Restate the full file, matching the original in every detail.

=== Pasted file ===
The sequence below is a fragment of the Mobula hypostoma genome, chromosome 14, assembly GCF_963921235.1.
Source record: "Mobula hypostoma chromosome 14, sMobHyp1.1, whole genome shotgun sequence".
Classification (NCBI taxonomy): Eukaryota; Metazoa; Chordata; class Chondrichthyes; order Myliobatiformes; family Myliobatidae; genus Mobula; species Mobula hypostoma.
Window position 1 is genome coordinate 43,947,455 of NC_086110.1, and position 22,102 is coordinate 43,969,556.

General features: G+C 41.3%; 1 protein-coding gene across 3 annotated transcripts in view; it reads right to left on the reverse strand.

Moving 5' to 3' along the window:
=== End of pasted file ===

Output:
The sequence below is a fragment of the Mobula hypostoma genome, chromosome 14, assembly GCF_963921235.1.
Source record: "Mobula hypostoma chromosome 14, sMobHyp1.1, whole genome shotgun sequence".
Classification (NCBI taxonomy): Eukaryota; Metazoa; Chordata; class Chondrichthyes; order Myliobatiformes; family Myliobatidae; genus Mobula; species Mobula hypostoma.
Window position 1 is genome coordinate 43,947,455 of NC_086110.1, and position 22,102 is coordinate 43,969,556.

General features: G+C 41.3%; 1 protein-coding gene across 3 annotated transcripts in view; it reads right to left on the reverse strand.

Moving 5' to 3' along the window: